I am so grateful to my readers. I get lots of beautiful messages from children and adults about my books. I think it’s tricky when you write books with girls as the central characters to convince some boys that they too, can read the stories – they seem to cop a bit of pressure at times not to. Both Alice-Miranda and Clementine Rose have plenty of boys in the stories and I am a strong proponent of the idea that there are no books for girls or books for boys – just books. Kensy and Max has definitely opened the market to a lot more boys (though thankfully I get plenty of parents telling me their boys love Alice-Miranda and Clementine Rose too).

 

  1. Your books are not aimed at boys or girls specifically – how have you managed to capture readers across the board with all your series?

 

I have a lot of loyal boy readers who have loved Alice-Miranda and Clementine Rose but I still struggle with adults who will sometimes steer boys away from those stories. I’ve heard horrible comments at times – one story that was heartbreaking when a boy whose school I had visited that week saw me signing books outside a shop and he ran up and was very enthusiastically telling his dad, ‘That’s her – the lady who came to our school. I really want that book.’ He pointed at Alice-Miranda to the Rescue – which has a green cover and a picture of Alice-Miranda holding a puppy. It’s not especially feminine or overly ‘girly’. The father growled at the boy, ‘Maaaate, you don’t want that book – it’s got a girl on the cover.’ I was mortified and asked the fellow if he’d heard what had just come out of his mouth. He muttered some choice words and quickly ushered his son away. The little boy was upset and I was too. I find it hard to believe that in 2020 attitudes are still quite archaic at times. Only last year I visited a school where the librarian told me I was talking to the Year 3 and 4 girls. I asked what the boys were doing because unless it was flying on a rocket to the moon I didn’t imagine it was anything more exciting than listening to my talk. She told me that the ‘powers that be’ had decided ‘you only write books for girls.’ I was aghast and said (politely) that if the powers that be didn’t let the boys come I was not planning to stay. Suffice to say the boys arrived and that afternoon I had an email from a mum whose son had begged to go into town and get some of my books. She said that he never read but he couldn’t stop talking about all the stories I had told them. She was so grateful and I was really pleased that I made a fuss and the boys were allowed to come to the talk.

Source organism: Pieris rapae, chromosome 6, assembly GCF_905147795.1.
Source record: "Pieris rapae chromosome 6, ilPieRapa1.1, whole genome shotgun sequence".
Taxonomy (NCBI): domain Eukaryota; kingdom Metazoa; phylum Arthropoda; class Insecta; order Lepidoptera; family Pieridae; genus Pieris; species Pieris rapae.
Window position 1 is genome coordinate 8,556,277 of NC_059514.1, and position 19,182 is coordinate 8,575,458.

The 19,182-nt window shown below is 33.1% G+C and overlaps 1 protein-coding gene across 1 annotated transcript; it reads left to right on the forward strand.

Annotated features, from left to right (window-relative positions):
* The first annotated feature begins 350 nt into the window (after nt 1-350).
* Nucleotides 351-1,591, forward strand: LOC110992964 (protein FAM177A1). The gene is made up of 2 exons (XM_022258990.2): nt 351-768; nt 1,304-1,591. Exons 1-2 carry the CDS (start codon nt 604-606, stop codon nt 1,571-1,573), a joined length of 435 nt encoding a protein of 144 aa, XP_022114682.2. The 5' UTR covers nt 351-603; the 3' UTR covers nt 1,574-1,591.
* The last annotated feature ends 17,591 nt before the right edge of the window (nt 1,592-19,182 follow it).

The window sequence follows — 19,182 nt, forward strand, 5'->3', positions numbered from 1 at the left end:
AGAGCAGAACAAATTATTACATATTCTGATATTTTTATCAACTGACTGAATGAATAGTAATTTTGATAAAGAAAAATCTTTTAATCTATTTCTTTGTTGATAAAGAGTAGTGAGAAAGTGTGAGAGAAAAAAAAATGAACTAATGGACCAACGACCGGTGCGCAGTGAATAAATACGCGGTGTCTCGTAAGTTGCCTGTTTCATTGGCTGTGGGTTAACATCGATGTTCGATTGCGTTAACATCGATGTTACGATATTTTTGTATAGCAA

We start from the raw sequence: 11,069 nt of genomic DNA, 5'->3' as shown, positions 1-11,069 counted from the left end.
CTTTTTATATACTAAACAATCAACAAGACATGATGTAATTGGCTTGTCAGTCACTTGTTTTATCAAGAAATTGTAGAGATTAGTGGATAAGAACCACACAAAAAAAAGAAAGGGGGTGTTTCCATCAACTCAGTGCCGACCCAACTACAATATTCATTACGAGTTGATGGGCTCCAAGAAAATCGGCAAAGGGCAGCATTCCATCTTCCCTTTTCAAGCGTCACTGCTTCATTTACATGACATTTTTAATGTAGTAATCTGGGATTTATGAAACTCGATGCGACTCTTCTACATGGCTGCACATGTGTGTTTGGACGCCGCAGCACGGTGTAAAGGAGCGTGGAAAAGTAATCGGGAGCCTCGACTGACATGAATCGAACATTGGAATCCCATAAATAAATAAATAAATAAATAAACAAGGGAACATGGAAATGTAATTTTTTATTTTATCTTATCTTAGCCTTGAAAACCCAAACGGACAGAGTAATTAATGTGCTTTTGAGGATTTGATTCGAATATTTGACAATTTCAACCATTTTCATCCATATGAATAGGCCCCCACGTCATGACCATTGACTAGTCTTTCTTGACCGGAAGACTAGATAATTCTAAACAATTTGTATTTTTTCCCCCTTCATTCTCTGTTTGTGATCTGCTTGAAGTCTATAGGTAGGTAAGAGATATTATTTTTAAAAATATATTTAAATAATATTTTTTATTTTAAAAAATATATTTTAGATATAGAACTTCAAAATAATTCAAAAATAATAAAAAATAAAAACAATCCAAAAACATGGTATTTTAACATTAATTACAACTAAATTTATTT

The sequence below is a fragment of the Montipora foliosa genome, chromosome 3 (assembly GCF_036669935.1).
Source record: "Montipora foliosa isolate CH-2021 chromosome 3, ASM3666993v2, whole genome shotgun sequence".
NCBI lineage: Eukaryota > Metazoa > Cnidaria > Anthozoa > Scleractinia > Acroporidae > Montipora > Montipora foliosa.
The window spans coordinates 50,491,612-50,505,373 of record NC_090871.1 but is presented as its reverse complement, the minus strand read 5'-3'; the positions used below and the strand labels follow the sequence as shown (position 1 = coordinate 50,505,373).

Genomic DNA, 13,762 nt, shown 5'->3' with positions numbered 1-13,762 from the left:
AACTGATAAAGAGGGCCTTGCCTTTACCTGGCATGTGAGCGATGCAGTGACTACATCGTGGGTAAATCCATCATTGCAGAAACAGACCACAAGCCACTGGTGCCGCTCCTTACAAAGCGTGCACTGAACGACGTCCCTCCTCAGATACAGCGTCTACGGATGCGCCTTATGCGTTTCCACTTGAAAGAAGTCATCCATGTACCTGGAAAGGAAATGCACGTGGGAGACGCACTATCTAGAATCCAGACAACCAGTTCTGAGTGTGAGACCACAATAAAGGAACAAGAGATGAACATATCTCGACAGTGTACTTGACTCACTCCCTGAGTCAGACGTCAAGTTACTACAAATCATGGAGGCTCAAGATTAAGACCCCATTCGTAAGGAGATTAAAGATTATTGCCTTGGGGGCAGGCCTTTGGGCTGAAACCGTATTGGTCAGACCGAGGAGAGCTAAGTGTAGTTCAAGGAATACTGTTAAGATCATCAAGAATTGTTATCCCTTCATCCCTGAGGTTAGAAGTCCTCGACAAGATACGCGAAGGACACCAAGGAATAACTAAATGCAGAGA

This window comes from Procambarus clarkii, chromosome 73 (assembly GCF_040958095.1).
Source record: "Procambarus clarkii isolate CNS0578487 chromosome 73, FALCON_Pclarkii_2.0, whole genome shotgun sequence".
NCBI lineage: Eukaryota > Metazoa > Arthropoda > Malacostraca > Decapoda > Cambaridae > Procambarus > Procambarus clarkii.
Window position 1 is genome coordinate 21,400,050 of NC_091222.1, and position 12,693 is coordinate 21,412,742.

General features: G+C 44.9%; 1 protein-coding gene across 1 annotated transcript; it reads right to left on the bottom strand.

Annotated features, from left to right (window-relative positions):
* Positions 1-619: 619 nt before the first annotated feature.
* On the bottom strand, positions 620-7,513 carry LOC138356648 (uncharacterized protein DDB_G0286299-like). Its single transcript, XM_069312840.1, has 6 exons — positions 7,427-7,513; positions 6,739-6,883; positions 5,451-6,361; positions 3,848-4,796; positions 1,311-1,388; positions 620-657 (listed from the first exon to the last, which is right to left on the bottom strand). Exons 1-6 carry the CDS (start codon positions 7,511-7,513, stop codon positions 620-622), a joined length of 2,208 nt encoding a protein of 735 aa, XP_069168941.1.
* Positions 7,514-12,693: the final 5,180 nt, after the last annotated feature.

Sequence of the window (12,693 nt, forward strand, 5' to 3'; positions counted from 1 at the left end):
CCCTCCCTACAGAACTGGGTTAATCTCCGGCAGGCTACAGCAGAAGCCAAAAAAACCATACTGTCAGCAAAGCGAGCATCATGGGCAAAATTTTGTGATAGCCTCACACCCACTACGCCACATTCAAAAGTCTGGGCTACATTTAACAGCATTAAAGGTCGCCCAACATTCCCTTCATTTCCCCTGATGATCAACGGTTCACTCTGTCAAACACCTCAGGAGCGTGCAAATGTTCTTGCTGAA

1. You’ve worked in the arts and teaching – like a few other participants – how do you think these two roles complement each other?

 

Quite a few authors and illustrators have backgrounds in education – and I think the two occupations are very complementary. I spent year’s trialling stories on my captive audiences and I also read so many books to the children – it was wonderful training to see what worked well. I’ve had quite a diverse school career from classroom teacher to deputy head to director of development and find that many of the skills I needed back then have stood me in good stead now – presenting, organising events, communicating with children and adults, writing – both creatively and non-fiction.

 

  1. As a writer with an education background, how do you think both industries will be affected by the pandemic?